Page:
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Senior Living Memory Care Richmond VA Blog



Find the Best Senior Living Community for Your Loved One

Joseph Coupal - Wednesday, February 27, 2019
Spring Arbor in Richmond, VA

Transitioning a loved one to a senior living community can be a difficult decision. We understand this dilemma and that is why the experts at our Spring Arbor communities are here to help! With so many senior living choices and communities available, how do you select the best option for your loved one?

Finding the right community takes time and research. Below are some questions to ask when visiting a senior living community to help you make an informed decision:

What type of daily activities and events are planned?

Speak to the Activities Director to learn more about their approach to mental stimulation and social interaction, as both are important factors in sustaining positive mental health. Ask for a copy of their monthly calendar to see what types of activities are offered on a daily, weekly and monthly basis. In addition, ask about their community amenities and what makes this senior living community different from all the others.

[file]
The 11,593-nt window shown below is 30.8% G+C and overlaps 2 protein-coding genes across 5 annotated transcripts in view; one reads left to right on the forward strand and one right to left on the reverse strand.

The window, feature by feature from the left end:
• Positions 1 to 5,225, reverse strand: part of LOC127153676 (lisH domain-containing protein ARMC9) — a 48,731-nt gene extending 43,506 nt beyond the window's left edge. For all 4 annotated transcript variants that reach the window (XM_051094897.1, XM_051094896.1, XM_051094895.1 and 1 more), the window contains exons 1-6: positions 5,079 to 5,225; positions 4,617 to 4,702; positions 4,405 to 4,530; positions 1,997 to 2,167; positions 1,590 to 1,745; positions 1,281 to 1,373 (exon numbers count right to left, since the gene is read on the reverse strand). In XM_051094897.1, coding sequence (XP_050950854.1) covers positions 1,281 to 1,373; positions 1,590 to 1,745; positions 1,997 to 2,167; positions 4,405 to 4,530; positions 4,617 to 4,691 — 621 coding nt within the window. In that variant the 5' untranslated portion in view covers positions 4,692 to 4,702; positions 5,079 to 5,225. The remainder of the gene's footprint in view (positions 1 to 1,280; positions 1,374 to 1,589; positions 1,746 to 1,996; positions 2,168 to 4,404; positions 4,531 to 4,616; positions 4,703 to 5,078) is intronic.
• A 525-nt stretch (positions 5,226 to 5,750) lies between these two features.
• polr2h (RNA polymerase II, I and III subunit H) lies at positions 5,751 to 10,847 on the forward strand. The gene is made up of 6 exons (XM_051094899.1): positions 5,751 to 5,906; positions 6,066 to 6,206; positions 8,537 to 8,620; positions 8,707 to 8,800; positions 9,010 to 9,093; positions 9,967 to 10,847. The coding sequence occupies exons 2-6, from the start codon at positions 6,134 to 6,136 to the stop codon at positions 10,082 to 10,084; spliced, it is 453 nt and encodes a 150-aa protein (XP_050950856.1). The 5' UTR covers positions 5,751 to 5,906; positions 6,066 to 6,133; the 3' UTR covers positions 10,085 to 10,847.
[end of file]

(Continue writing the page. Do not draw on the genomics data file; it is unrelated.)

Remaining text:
How do you make residents and loved ones feel welcome?

Look closely at the community and people as you tour. Do the residents and team members look happy? Do they smile and say hello? It’s important to be observant and take the time to talk to residents and team members about their experience at the community.

Is your community up-to-date on annual inspections?